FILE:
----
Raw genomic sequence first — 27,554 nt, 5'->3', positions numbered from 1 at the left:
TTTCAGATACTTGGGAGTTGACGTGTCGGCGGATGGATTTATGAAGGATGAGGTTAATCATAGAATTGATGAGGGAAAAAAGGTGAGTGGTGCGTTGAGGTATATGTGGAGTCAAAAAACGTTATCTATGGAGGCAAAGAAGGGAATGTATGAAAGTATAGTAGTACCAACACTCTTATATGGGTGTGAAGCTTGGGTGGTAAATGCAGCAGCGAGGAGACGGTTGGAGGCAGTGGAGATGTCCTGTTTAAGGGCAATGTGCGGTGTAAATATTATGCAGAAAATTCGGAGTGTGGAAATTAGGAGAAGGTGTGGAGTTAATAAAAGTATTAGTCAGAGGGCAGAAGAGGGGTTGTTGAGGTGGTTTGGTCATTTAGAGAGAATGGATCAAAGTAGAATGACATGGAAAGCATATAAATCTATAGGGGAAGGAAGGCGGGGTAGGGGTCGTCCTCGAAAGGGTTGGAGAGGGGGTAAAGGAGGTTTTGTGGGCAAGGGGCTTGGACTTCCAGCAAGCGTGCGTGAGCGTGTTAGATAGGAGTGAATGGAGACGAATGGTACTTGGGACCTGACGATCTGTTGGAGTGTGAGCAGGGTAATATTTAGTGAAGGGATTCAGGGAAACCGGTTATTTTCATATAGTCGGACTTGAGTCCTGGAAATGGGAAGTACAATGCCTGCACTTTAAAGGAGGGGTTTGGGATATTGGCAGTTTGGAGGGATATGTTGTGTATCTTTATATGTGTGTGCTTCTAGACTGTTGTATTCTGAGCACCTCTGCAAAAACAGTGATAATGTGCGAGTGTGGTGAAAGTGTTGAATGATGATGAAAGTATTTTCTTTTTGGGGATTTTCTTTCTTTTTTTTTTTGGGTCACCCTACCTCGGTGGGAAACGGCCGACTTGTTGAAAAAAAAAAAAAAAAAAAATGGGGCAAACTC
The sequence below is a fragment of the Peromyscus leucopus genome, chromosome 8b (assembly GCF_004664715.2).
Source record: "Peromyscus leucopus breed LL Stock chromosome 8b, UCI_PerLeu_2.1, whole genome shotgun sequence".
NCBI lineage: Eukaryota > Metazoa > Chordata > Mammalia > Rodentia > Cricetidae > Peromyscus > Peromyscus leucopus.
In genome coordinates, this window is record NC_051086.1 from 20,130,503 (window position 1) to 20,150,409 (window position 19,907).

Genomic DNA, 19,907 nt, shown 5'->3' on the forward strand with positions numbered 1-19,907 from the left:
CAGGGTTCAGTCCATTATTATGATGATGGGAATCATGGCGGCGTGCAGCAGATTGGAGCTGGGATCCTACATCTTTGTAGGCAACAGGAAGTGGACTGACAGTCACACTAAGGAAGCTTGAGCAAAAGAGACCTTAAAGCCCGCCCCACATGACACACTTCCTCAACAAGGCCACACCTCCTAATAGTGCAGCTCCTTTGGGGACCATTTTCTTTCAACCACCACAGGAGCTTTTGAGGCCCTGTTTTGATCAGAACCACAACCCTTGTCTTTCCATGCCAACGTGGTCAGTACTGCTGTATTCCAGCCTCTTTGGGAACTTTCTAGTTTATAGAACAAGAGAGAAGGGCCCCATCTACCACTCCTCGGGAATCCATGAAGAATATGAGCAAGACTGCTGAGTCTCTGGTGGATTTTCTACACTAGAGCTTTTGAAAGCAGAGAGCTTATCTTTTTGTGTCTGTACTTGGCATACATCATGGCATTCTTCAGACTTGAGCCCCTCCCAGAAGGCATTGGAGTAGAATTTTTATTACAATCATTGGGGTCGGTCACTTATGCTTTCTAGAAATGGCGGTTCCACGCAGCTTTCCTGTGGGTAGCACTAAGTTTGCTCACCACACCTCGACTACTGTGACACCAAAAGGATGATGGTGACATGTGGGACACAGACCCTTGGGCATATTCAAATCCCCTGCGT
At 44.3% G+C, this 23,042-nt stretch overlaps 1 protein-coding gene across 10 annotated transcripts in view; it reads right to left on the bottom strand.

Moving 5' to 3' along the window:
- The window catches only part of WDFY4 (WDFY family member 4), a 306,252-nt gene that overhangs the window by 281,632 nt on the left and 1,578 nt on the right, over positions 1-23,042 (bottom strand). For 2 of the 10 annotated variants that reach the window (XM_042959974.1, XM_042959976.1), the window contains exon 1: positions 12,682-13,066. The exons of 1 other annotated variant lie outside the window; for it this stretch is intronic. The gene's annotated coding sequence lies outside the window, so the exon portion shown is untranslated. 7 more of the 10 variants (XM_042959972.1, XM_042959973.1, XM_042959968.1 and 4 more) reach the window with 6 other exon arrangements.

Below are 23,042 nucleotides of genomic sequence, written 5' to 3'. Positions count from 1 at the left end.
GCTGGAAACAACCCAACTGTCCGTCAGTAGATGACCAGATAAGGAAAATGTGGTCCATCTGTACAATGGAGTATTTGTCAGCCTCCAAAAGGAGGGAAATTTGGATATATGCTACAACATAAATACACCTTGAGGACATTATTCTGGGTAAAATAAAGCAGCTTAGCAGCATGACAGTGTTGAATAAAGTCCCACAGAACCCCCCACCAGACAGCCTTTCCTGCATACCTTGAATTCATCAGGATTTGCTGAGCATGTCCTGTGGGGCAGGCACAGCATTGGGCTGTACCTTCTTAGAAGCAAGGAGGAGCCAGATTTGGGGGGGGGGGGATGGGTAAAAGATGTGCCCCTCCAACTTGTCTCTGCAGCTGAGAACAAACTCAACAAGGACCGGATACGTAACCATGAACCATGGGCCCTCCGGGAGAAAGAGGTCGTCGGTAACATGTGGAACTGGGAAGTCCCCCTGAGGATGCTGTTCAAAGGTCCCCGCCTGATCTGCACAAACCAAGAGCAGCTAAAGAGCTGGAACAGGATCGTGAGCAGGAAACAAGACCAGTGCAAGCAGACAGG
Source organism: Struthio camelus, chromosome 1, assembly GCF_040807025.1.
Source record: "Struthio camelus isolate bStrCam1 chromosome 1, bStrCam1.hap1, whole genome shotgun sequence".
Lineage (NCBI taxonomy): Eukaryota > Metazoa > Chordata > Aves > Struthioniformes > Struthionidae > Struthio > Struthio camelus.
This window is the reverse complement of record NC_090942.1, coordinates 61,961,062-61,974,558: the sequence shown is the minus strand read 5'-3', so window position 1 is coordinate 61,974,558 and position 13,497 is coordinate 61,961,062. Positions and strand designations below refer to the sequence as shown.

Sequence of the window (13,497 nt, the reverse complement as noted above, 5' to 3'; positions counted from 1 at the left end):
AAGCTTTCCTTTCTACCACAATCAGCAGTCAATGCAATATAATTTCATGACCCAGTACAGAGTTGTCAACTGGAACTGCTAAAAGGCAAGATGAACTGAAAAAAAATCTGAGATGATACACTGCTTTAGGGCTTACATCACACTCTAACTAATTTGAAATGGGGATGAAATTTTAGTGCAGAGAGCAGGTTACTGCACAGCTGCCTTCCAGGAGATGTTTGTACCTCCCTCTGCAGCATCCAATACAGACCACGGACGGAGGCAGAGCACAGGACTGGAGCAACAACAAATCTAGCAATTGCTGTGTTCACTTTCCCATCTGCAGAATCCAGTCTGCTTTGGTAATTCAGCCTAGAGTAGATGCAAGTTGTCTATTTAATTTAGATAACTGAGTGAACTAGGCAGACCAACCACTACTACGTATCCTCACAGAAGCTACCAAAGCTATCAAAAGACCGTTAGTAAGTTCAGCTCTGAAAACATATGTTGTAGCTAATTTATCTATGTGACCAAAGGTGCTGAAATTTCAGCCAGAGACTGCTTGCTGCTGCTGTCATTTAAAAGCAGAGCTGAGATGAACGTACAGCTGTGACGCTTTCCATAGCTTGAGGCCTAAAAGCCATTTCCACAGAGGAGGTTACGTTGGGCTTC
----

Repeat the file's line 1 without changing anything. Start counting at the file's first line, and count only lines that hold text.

Raw genomic sequence first — 27,554 nt, 5'->3', positions numbered from 1 at the left: